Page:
Category: Other languages

L'anglais, c'est super cool!

L’anglais, c’est super cool!

English has, for several decades now, been an important language in the world of international business, trade, politics, and law, and consequently, is the most taught language in European schools. Unsurprisingly, English words and phrases have started to see use in other languages, and France is one country that has experienced first-hand the rise of […]

O'zapft is! Gearing up for Oktoberfest

O’zapft is! 18 essential German words and phrases for Oktoberfest

From 22nd of September, millions of people will travel to Munich, like every year, to attend the world’s largest fair. Until the 7th of October, Munich will once again be hosting the Oktoberfest, which boasts a long tradition. It first took place in 1810, when Crown Prince Ludwig (later King Ludwig I) married Princess Therese […]

gratitude map

Obrigado! Takk! Di ou mèsi! Celebrating World Gratitude Day across time and language

How many ways can we say ‘thank you’? In English alone, there are plenty. The Oxford English Dictionary first cites the simplest, thanks, in Shakespeare’s Love’s Labour’s Lost in 1598. The OED also treats us to some oldies (gramercy [c. 1330], thank thee [1631], thankee [1824]) and contextualizes some goodies (British colloquialism cheers stumbled out […]

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Invented languages

Invented languages

Elen síla lúmenn’ omentielvo ‘a star shines on the hour of our meeting’ This is Frodo the hobbit’s greeting in High Elvish, or Quenya, to the Elf Gildor (The Lord of the Rings, book I, chapter iii)—perhaps the most celebrated utterance in an invented language, and arguably one of the most beautiful, both phonetically and […]

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Who speaks Klingon?

Who speaks Klingon?

US cult TV series Star Trek first aired on September 8, 1966. From the beginning it has attracted an unusually large and engaged fan-base, some of whom have been enthusiastic enough to learn Klingon, one of the fictional languages spoken by some of Star Trek’s characters. In today’s blog post, Michael Adams investigates the demographics […]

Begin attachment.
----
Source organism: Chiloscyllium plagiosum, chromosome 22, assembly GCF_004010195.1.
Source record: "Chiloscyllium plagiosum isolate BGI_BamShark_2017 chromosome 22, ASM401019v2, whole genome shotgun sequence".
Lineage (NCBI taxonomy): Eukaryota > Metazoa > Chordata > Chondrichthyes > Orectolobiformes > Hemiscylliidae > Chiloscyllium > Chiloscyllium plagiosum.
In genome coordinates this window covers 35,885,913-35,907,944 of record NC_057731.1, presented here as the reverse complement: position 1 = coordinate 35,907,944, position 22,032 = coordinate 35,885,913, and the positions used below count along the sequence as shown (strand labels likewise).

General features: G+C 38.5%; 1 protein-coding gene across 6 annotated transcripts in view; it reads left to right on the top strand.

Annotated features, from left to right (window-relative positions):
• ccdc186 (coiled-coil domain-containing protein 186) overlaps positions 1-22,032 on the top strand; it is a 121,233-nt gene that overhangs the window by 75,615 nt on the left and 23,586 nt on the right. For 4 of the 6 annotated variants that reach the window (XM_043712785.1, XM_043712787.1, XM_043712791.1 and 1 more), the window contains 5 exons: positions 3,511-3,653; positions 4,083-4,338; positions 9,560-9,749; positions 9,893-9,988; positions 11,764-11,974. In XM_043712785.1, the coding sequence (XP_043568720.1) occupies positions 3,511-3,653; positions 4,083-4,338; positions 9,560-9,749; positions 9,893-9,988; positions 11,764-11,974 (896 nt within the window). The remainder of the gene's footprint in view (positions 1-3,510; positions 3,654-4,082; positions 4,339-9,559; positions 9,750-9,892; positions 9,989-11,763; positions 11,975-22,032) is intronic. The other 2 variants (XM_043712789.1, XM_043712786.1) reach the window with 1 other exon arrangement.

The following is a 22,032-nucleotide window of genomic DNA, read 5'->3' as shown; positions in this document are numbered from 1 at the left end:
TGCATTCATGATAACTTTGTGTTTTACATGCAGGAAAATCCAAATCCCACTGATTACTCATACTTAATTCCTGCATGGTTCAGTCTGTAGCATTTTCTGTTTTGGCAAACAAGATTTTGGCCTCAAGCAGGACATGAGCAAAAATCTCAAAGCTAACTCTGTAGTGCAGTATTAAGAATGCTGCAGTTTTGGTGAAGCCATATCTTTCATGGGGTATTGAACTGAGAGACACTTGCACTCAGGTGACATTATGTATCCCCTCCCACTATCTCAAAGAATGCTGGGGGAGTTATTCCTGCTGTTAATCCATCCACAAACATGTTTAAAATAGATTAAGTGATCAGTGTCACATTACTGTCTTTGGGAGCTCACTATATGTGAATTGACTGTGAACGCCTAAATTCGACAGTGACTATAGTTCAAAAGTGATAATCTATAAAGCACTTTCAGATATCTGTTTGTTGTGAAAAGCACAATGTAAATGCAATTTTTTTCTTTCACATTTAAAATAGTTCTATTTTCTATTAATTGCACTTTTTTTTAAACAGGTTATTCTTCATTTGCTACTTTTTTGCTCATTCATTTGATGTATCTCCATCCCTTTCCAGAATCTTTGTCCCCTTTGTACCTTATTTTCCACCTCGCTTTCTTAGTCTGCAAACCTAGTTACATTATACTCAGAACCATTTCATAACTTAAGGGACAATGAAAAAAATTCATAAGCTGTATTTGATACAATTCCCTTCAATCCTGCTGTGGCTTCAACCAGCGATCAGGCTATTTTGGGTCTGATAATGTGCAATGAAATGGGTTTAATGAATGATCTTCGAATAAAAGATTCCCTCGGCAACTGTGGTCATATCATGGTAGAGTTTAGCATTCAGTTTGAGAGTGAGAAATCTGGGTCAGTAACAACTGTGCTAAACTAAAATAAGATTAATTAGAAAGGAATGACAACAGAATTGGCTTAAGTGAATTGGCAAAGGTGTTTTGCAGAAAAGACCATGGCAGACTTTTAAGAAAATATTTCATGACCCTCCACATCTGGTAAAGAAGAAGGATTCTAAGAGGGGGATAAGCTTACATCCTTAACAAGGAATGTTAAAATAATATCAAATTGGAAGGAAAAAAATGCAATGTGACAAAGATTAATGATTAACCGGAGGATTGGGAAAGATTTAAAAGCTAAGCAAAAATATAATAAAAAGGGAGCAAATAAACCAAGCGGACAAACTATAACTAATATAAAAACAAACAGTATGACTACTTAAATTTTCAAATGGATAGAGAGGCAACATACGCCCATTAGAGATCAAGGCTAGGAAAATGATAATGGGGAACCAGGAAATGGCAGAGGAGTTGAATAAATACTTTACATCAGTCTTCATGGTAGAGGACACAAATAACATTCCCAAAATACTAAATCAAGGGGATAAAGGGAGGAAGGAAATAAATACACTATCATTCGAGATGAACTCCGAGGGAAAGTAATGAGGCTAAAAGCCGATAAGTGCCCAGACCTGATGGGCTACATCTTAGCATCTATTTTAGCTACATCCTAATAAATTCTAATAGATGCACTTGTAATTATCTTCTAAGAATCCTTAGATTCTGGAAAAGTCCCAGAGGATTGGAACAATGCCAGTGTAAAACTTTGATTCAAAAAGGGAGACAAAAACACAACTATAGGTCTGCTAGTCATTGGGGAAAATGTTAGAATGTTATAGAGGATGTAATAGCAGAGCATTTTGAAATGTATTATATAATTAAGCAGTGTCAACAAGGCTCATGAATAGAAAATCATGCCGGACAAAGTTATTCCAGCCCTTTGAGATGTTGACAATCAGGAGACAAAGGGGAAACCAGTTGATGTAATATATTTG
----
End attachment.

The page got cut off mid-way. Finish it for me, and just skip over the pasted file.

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Just Plutonic? Roman gods and their relationship to the days of the week

Just Plutonic? Roman gods and their relationship to the days of the week

When I was a kid. . . Yeah, you know where I’m going with this one. Pluto was a planet. Discovered in 1930, Pluto enjoyed renown as the 9th planet in our solar system for 76 years, until in 2006 the International Astronomical Union declared it to be a dwarf planet. Poor Pluto: the last […]

German loanwords in the English language

German loanwords in the English language

Cockroach, lantern, algebra, sabbath – these are only a few of the loanwords that we use in the English language without them striking us as being particularly unusual. Appropriately, ‘loanword’ itself is a loan translation (a so-called calque) of the German Lehnwort (Lehn from leihen = ‘lend’ + Wort = ‘word’). Throughout history, English has […]

Did you say macaroni? Why everyone can enjoy Italian opera

Did you say macaroni? Why everyone can enjoy Italian opera

On the third of August, 1778, one of the world’s most famous opera houses La Scala staged its inaugural performance. Sadly, opera isn’t as popular as it might be. It seems there are still negative preconceptions associated with it that haven’t changed in hundreds of years. Unlike the theatre, opera can’t seem to shake off […]

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